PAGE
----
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Anita Feinstein

Sun, Oct 02 2:00 PM

Graveside Service

Tsitsiliya Semchenko

Fri, Sep 30 1:30 PM

Graveside service at P...

Rose Romberg

Fri, Sep 30 1:00 PM

Graveside Service

John Fischer

Fri, Sep 30 12:00 PM

Graveside Service

Beverley Stallman

Fri, Sep 30 11:00 AM

Graveside service at P...

Shirley Sabina Reznick

Fri, Sep 30 11:00 AM

Graveside Service

Alla Medvedev

Fri, Sep 30 10:00 AM

Graveside service at P...

Jacob Bernard Lapidus

Thu, Sep 29 3:00 PM

Graveside Service

Leona Silver

Thu, Sep 29 2:30 PM

Burial in Ottawa

Jean Liebman

Thu, Sep 29 11:00 AM

Steeles Memorial Chapel

Helen Silverman

Wed, Sep 28 11:00 AM

Graveside service

Raya Gray

Sun, Sep 25 2:00 PM

Graveside service

Anita Feinstein

Sun, Oct 02 2:00 PM

Private

2 Elva Ct, (Bathurst/M...

Tsitsiliya Semchenko

Fri, Sep 30 1:30 PM

Private

 

Rose Romberg

Fri, Sep 30 1:00 PM

Private

 

John Fischer

Fri, Sep 30 12:00 PM

Private

Private Shiva

Beverley Stallman

Fri, Sep 30 11:00 AM

Private

 

Shirley Sabina Reznick

Fri, Sep 30 11:00 AM

Private

 

Alla Medvedev

Fri, Sep 30 10:00 AM

Private

 

Jacob Bernard Lapidus

Thu, Sep 29 3:00 PM

Private

401 Highcliffe Dr. Tho...

Leona Silver

Thu, Sep 29 2:30 PM

Private

 

Jean Liebman

Thu, Sep 29 11:00 AM

Private

 

Helen Silverman

Wed, Sep 28 11:00 AM

Private

 

Raya Gray

Sun, Sep 25 2:00 PM

Private

 

Sherwin (Sonny) Saltzberg

Sun, Oct 09 10:00 AM

Private

Mount Sinai Memorial...

Rena Meltz

Sun, Oct 02 2:30 PM

Private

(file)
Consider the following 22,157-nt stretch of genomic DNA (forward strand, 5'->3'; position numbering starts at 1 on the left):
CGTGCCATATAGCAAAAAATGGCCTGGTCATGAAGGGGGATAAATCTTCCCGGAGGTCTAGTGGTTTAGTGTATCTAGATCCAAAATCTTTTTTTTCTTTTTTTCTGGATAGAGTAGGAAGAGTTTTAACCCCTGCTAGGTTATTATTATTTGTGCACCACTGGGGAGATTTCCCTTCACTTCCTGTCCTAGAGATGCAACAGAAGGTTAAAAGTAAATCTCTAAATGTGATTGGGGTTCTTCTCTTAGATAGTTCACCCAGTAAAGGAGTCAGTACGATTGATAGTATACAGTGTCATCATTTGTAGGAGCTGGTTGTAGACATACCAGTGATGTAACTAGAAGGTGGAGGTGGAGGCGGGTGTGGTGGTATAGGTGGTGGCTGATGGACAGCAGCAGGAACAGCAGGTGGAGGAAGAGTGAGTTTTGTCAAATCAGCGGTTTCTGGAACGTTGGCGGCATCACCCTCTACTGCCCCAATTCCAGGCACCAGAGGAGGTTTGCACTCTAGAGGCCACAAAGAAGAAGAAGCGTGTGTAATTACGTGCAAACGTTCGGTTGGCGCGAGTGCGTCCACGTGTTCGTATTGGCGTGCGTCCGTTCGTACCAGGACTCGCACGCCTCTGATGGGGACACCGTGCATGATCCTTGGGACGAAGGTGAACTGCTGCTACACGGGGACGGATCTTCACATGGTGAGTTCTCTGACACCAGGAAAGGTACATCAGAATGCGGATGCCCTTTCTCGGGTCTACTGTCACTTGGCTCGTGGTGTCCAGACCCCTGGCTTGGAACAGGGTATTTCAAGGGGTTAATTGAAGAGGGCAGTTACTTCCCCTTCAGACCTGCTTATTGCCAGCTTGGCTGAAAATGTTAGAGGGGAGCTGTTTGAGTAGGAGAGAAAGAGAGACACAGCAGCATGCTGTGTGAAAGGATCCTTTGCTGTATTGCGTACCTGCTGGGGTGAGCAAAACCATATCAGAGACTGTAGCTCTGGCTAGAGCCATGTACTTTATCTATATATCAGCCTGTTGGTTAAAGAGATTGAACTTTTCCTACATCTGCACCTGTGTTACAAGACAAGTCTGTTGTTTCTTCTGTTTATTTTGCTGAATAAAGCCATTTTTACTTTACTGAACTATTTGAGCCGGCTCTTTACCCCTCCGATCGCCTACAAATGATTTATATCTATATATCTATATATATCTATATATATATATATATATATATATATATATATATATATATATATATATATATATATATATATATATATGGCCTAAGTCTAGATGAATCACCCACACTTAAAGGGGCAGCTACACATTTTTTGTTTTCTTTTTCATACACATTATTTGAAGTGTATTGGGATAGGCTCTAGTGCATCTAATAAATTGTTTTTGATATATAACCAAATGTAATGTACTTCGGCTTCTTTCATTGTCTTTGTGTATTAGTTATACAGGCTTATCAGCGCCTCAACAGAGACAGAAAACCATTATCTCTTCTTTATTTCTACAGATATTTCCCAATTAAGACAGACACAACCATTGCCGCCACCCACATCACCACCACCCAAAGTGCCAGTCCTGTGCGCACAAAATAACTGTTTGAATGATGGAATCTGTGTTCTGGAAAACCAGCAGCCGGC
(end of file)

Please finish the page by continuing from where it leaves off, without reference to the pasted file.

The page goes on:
Pardes Shalom Cemete...

Pardes Chaim Cemetery

Cemetery Address

11818 Bathurst St., Vaughan, ON L6A 1S2, Canada

Fax

905 884-1866

Cemetery Description

The Pardes Chaim Cemetery is located on Bathurst Sreet, (West side) one mile and a half north of Elgin Mills Rd.

Facilities:

  • Hand Washing at exit

CEMETERY HOURS
Entry to the cemeteries will not be permitted 15 minutes prior to the closing times noted:
April through October – Sunday to Thursday 8am- 5pm; Friday 8 am – 4:30pm
November through March – Sunday to Thursday 8am- 4pm; Friday 8 am-3:30pm

Jewish Customs at Cemeteries

Basic respect should be shown. Refrain from eating, shouting, singing. Try to avoid walking on the graves if possible.

Learn More
A visit may evoke words of Psalms or the El Maleh Rahamim memorial prayer. Sephardic liturgy’s Hashkaba prayer is said in hope of a peaceful rest for the departed. Syrian Jews read the lines of long acrostic Psalm 119 that spell out the Hebrew name of the deceased. This psalm expresses loyalty to the word of God and hope for salvation. The words that come to mind are also prayers if only written in the prayer book of the heart.

With minor exception you can visit a cemetery or grave on virtually all weekdays. Visitation are customarily not made on chol ha’moed–the middle days of Passover and Succot–nor on Purim, as these are holy days of joy. While visitation of the grave is permitted at almost any time, excessive visits are discouraged. “The rabbis were apprehensive that frequent visiting to the cemetery might become a pattern of living thus preventing the bereaved from placing their dead in proper perspective” (The Jewish Way in Death and Mourning, Maurice Lamm, p. 192).

Because contact with a dead body is considered a defilement, Kohens are not allowed into a cemetery except in the case of a very close relative, because they would then be unclean and unable to perform their priestly function. For the rest of us, the mitzvah (blessing) of performing these services for a departed person outweigh the defilement of being made unclean.

Transitions in Jewish life are often accompanied by water. A body is bathed in a poignant, dignified ceremony before burial. Jews-by-choice mark their entry into the Jewish people by immersing themselves in mikveh waters. Similarly, hands are washed after a cemetery visit to mark the departure from the surroundings of death to an attachment with life. Many of the cemeteries in the Toronto area have hand washing stations, many of which have been built by Steeles Memorial Chapel

When visiting Jewish graves the custom is to place a small stone on the grave using the left hand. This shows that someone visited the gravesite, and is also a way of participating in the mitzvah of burial.

Leaving flowers is not a traditional Jewish practice.

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